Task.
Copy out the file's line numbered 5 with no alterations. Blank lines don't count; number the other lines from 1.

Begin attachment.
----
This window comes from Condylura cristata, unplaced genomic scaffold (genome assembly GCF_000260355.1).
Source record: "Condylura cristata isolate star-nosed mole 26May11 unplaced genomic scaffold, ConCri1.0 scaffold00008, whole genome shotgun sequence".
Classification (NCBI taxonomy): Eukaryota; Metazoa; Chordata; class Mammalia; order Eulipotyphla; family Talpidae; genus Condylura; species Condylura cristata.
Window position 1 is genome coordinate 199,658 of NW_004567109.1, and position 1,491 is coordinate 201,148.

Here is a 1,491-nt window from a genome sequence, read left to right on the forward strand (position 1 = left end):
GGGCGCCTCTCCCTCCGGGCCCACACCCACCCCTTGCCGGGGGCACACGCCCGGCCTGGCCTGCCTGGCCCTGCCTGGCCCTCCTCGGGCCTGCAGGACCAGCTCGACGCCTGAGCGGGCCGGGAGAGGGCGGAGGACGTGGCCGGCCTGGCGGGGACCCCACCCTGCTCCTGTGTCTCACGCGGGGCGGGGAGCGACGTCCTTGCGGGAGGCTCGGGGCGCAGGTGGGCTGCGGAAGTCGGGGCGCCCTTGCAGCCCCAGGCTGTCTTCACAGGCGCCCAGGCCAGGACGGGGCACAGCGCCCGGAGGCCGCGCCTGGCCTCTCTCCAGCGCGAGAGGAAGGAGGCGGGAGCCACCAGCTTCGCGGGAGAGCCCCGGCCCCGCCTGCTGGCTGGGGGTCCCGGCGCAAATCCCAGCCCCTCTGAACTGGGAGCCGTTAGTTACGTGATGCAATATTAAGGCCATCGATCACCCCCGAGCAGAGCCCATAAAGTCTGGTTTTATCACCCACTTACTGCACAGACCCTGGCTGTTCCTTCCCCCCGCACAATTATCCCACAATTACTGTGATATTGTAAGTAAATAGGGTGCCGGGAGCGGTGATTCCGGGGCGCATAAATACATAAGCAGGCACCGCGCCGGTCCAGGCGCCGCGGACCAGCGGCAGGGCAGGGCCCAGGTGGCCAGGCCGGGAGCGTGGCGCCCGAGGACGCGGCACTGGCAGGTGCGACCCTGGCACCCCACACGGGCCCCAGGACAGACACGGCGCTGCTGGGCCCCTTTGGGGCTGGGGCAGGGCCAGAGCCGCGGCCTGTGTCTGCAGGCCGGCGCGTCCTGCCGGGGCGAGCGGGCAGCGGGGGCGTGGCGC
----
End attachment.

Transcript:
Here is a 1,491-nt window from a genome sequence, read left to right on the forward strand (position 1 = left end):